Currently, periodontal procedures are taught by time-consuming teaching process of instructor demonstration, use of practice manikins and, finally, by actual work in the patient's mouth which requires excessive one-on-one instructor/student interaction. Haptics-based dental simulators could be beneficial for the training of dental and hygiene students as they aid in diminishing the instruction time period, enhance the learning curve, and provide for unlimited practice of these treatments. [8]

Haptics allows the user to feel, manipulate, and interact with the object displayed on the personal computer monitor. The user can touch, move, and feel an existing distant object indirectly through a robotic arm. Furthermore, haptics provide force feedback to humans interacting with virtual or remote environments since the robotic arm is able to provide preprogrammed guidance. Traditionally trained students neither feel what the instructor feels nor can they be physically guided by the instructor performing a procedure. At the same time, high visual acuity is required from the student. Students can learn by feeling tactile sensations as they "touch" a computer-generated 3D model of a human upper and lower dental arches along with various oral components: Teeth (crown and roots) and gingiva with a haptic device.

Haptic hardware includes the following

  • High-end computer workstation with appropriate software
  • Haptic interface device (stylus)
  • A stereoscopic computer monitor with stereo glasses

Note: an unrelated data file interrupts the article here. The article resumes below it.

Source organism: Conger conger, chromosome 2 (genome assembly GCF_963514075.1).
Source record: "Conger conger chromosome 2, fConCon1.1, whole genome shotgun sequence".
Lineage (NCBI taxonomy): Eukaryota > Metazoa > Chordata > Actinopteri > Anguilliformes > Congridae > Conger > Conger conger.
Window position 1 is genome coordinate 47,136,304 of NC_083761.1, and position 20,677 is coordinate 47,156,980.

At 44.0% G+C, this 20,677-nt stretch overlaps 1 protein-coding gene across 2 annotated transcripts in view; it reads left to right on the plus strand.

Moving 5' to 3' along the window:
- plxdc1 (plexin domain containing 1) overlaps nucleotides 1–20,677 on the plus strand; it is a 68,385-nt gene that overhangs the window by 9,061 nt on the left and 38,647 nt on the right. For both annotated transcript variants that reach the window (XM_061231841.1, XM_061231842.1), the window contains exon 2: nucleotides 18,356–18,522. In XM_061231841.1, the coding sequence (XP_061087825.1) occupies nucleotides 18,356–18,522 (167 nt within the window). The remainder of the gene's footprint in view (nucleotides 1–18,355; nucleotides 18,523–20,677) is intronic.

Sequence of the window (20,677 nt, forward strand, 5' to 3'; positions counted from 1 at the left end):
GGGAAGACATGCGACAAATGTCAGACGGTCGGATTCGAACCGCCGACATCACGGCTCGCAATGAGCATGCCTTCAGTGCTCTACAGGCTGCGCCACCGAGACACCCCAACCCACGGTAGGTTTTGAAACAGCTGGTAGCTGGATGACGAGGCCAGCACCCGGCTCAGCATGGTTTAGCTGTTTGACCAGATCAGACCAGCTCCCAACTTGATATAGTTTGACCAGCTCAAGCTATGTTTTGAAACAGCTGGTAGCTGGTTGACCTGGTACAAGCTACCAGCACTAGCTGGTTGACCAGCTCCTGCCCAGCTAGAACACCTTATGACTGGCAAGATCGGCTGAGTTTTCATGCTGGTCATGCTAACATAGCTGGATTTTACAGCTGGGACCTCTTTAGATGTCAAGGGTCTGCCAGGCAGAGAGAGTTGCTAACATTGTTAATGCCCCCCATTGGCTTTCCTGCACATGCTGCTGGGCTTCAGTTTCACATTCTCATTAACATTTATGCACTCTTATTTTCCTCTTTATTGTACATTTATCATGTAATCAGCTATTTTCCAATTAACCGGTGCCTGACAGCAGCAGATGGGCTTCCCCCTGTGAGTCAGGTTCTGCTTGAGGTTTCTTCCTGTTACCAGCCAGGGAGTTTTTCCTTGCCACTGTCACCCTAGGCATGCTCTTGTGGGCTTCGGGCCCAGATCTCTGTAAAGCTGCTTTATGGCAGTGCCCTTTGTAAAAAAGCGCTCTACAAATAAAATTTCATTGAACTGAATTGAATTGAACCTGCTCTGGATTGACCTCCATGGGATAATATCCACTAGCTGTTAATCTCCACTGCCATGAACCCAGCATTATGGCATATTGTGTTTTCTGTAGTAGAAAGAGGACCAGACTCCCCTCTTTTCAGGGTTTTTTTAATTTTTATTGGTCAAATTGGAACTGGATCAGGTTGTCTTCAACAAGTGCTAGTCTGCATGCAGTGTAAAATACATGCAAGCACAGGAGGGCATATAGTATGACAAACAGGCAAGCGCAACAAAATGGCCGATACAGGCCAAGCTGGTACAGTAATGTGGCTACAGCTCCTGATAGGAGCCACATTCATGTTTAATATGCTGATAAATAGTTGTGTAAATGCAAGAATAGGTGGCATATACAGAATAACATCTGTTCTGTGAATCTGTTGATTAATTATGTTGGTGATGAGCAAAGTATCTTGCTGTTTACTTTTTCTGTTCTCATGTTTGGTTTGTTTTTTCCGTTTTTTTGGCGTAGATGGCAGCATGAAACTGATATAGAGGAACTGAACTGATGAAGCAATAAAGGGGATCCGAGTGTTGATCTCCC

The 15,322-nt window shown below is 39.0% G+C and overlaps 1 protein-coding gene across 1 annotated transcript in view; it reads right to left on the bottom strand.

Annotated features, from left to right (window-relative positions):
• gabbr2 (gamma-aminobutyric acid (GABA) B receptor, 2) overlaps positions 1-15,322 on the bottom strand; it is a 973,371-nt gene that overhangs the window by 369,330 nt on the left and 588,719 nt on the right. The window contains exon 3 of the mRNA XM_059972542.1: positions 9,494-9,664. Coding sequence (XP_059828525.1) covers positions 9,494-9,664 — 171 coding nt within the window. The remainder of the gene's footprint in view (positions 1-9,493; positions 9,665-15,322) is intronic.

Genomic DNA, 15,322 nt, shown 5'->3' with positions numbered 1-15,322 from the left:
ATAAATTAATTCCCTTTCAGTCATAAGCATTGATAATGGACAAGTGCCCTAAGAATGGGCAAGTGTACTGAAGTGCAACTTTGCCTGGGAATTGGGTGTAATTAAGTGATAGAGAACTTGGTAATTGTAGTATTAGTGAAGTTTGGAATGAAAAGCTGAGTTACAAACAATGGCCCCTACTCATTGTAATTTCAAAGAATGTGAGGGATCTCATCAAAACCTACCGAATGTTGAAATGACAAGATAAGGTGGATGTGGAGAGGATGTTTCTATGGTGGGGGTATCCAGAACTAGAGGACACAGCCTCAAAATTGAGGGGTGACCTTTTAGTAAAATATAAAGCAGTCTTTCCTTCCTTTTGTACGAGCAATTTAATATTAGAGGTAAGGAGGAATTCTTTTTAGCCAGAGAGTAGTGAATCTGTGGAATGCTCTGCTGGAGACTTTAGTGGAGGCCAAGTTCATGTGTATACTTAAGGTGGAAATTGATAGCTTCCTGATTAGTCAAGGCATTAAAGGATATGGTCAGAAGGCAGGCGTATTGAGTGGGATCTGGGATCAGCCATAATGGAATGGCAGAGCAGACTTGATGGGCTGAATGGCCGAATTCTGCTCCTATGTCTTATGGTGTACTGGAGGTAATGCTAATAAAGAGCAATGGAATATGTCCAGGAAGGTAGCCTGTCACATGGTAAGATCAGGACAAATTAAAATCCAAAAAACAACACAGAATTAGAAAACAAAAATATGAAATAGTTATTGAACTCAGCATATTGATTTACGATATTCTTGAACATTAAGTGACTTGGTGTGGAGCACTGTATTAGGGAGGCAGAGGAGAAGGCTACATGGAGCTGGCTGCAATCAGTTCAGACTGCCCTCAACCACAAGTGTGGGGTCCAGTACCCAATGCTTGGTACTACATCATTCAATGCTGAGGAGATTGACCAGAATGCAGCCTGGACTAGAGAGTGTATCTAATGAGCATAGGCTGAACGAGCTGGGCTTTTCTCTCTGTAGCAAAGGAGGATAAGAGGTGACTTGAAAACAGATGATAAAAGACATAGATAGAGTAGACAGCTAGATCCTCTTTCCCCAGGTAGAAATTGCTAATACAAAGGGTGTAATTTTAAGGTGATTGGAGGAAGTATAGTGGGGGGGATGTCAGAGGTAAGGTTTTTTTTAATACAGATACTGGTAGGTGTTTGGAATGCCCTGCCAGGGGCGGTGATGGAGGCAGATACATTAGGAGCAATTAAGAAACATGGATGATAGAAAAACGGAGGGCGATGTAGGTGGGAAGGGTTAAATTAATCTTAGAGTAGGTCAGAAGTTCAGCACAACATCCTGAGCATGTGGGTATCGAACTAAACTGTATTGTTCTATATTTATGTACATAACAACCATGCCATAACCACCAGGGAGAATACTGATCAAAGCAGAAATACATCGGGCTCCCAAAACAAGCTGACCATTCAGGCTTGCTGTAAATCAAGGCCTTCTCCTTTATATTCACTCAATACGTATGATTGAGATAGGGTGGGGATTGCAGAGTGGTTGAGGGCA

• Semitransparent mirrors
  • Head-mounted display
  • Monitor and speakers
  • Gloves to feel the sensations.


The rendered image of a virtual object is reflected onto a semitransparent mirror so as to be aligned with the user's hand and haptic device. [2]

In the diagnosis phase, a virtual periodontal probe could be used to measure pocket depth and to determine the tissue health and, in case of pathological situations, the severity of the periodontitis.

In the treatment phase, a virtual periodontal scaler could be used to detect the presence of calculus. With the tooth surface covered by gingiva, the trainee would be forced to rely on the tactile sensation provided by the haptic device to evaluate the presence of virtual calculus on the root surface. Showing a transparent gingiva, the trainee could concomitantly see the calculus under the gum line.

In the evaluation phase, a virtual periodontal explorer may be used to determine whether the calculus has been completely removed. This evaluation could be performed with both a transparent and an opaque gingiva to contrast the results obtained by the trainee. [8]

How to operate a periodontal simulator

Instrument selection


Using the control panel, one of three periodontal instruments can be selected for onscreen use: A periodontal probe, explorer, or scaler [Figure 1].
Figure 1: Virtual periodontal probe, explorer, or scaler

Click here to view


Graphics control

In the main window of the simulator, the user can see the full-screen 3D model of area of interest in a dental arch along with the main control panel. The main control panel [Figure 2] contains a variety of controls for navigation which include options to select and manipulate gingiva. The operator can induce varying degrees of transparency of the selected objects using a slider bar.
Figure 2: Haptic monitor interface

Click here to view


Haptics control

In the main window of the simulator, the user can control the haptic properties of the simulation process. This includes the basic ability to turn haptics on or off for each selected object. The haptic parameters such as stiffness, viscosity, static friction, dynamic friction can be controlled and altered separately for each object [Figure 2].

By moving the haptic stylus, a trainee can move the virtual instrument on the tooth surface and feel the crevice or pocket area within the margin of the gingiva (gums) along the root surface of the tooth [Figure 3].
Figure 3: Simulator setup and comparison between handling the real instrument and the haptic stylus